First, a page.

Fungal / Mold Growth on Prickly Pear Cactus Opuntia Mill.
CACTUS, NOPAL PRICKLY PEAR MOLD - CONTENTS: what genera/species of mold commonly grow on or injure cactus plants (family Cactaceae) such as the Mexican Nopal or prickly pear cactus (photo at left, - Opuntia Mill. ) and Saguaro in the wild as well as cacti in landscaping, gardens & kept as houseplants ?Photographs of mold growth on the Nopal cactus, Opuntia Mill.What are the causes, cures, & preventive methods for cactus mold?
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Investigation of mold growth on the Nopal cactus and treatments for cactus mold contamination or growth:
The Mexican Nopal, or in English "prickly pear cactus" or "Barbary Fig cactus" is a member of the group Opuntia Spp. within the Cactaceae family. Mold growth appears to be more common on cactii such as the Nopal when growing in higher and less arid regions such as the village of la Yerbabuena, near the foot of the volcano above Colima, Mexico.
This article describes mold growth on the Mexican Nopal cactus plants in the wild and on those grown as a food crop. With a fungal growth sample collected from Nopal growing in Yerbabuena, Colima Mexico. in 2011 we began seeking an accurate identification of the fungus, and an exploration of its properties both on the plant and as a possible seasonal contributor to the aerobiological milieu.
Our project will also investigate and document the causes and effects of mold infection of Mexican pricklypear cactus plants, and the identification of other mold genera/species commonly found growing on and affecting those important plants.
Mold Growth on Cactus: genera/species of mold that infect cactus plants
The Mexican Nopal, or in English "prickly pear cactus" or "Barbary Fig cactus" is a species or group of species of Opuntia Spp. within the Cactaceae family. While some sources  claim over 200 species in that group, the USDA lists 59 species and 75 accepted taxa within the Genus Opuntia Mill.
I am particularly interested in fungi found on species of Nopal found at altitude in more wet or humid highlands of Mexico.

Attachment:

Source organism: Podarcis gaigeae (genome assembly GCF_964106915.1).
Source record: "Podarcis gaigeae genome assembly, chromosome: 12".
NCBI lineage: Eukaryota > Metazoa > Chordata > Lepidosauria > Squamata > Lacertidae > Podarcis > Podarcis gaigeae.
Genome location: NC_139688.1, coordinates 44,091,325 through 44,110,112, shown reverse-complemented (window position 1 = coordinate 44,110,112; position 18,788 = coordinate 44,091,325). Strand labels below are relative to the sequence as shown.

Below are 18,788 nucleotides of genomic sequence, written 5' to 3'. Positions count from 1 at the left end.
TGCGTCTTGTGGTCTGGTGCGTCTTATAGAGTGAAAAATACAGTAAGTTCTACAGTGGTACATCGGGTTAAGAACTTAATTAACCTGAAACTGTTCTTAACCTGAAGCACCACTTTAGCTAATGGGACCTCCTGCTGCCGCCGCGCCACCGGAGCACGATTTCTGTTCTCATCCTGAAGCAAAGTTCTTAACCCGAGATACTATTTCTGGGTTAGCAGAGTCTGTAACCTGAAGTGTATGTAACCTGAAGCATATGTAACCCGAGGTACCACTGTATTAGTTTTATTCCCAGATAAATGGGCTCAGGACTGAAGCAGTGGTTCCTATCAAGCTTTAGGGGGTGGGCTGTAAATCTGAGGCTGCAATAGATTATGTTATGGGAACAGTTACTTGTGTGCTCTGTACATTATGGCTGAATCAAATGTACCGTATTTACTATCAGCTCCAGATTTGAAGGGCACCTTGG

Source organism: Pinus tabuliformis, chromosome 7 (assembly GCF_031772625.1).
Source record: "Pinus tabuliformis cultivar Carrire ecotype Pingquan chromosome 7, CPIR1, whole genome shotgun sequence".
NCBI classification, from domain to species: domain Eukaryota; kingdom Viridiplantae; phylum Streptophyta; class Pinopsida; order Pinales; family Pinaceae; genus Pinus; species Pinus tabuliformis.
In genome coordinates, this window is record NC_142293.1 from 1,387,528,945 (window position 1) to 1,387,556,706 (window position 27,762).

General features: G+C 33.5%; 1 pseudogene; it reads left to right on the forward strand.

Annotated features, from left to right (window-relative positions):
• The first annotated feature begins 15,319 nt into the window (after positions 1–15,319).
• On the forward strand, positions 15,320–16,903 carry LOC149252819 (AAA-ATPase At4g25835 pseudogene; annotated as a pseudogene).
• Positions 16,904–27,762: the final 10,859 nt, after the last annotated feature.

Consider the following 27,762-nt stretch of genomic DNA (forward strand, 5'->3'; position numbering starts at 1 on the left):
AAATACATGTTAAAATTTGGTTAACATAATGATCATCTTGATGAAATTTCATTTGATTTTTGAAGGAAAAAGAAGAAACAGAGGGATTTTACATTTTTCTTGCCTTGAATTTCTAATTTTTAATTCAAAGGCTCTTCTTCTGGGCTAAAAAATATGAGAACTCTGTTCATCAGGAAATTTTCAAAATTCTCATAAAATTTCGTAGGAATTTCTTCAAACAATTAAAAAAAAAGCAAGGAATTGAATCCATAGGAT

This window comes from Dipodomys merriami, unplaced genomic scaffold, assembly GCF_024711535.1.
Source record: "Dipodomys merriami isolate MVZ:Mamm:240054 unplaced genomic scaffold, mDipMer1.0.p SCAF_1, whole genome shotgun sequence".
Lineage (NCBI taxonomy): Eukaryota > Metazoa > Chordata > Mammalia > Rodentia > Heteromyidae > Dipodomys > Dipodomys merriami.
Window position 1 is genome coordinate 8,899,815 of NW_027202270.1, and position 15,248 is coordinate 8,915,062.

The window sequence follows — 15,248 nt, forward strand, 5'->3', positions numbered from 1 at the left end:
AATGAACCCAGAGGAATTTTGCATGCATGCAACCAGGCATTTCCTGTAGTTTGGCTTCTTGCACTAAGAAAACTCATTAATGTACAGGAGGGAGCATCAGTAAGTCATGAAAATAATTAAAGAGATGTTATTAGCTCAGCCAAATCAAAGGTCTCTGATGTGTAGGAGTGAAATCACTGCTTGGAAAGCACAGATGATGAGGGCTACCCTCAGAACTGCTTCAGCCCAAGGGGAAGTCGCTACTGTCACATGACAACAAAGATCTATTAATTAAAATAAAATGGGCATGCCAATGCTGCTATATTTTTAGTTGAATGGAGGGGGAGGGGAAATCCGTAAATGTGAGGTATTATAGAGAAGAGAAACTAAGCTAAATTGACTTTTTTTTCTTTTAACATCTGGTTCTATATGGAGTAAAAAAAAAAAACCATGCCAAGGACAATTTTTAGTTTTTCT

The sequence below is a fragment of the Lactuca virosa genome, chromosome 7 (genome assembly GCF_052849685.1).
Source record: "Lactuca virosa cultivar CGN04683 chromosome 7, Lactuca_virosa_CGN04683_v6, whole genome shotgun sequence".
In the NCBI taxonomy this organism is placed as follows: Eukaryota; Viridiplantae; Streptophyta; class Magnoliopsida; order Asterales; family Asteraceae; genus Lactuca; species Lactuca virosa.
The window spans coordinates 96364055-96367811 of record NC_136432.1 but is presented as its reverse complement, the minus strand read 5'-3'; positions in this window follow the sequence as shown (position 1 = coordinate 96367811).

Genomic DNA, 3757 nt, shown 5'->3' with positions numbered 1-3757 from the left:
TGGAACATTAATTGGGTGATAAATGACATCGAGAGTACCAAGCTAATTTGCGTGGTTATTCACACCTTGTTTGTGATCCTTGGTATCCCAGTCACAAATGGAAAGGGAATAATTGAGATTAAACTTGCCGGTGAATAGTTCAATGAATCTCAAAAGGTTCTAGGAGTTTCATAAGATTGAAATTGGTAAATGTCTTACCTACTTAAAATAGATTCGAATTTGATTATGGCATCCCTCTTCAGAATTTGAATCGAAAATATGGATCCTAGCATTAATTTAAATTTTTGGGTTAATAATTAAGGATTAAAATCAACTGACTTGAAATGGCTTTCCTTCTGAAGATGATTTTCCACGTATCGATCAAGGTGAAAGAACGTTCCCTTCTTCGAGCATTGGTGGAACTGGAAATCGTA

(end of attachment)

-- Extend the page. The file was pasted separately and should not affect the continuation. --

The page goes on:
These include fruit-bearing pricklypear species (Opuntia ficus indica) that are widely used as a food (both the cactus fruit or Tuna and the younger cactus pads or nopalito) and drink product (an intense purple juice in water) in Mexico as well as an export product in the form of Nopal fruits, Nopal juice, and in power and cosmetic forms. 
Some might think that because cactus plants generally grow in dry locations that they never suffer from fungal attack, but that's certainly not the case.
The page top photograph of a mold-infected Nopal (pricklypear) cactus plant was taken in Yerbabuena, Colima Mexico. Yerbabuena is a tiny village located at a comparatively high altitude and close enough to Mexico's Pacific coast to receive more rainfall than some other areas of the country.
I have observed both superficial fungal growth on the intact skin of cactus plants and plants injured or destroyed by fungal attack. Experts report fungal invasion of cactus plants by other vectors such as through wounds, cuts, and direct penetration of the cactus.
Also see MOLD GROWTH on SURFACES, PHOTOS - What Does Mold Look Like on Various Materials & Surfaces? An extensive photographic guide to mold as it is found growing on various building materials & surfaces.
Appearance of Mold on Cactus: on the plant & under the microscope
Black & Other Dark Colored Molds on Cactus Plants
Mold growth on cactus is more common in areas where cacti such as the Mexican Nopal (below left) grows in higher and less arid regions such as la Yerbabuena, near the foot of the volcano above Colima, Mexico. (Photographs by DF, la Yerbabuena, Colima, Mexico, November 2011) Pricklypear cactus (Opuntia Mill. are also found in the U.S. in Florida and Hawaii as Opuntia cochenillifera.
Our Mexican Nopal cactus mold photo (at left, 1200x) seeks expert help with confirming its identity, and is discussed below.
Below (right) and tentatively identified as a Lasiodiplodia theobromae -like fungus are microscopic images (approximately 600x) of the mold we found growing on the Mexican Nopal cactus.
The conidia (spores) are obovate to pyriform, with a thick cell wall, dark brown, smooth, with a single transverse septum near the base. They appear to grow in opposed pairs on either side of the hypha. The upper larger segment of the spore is generally darker than its base.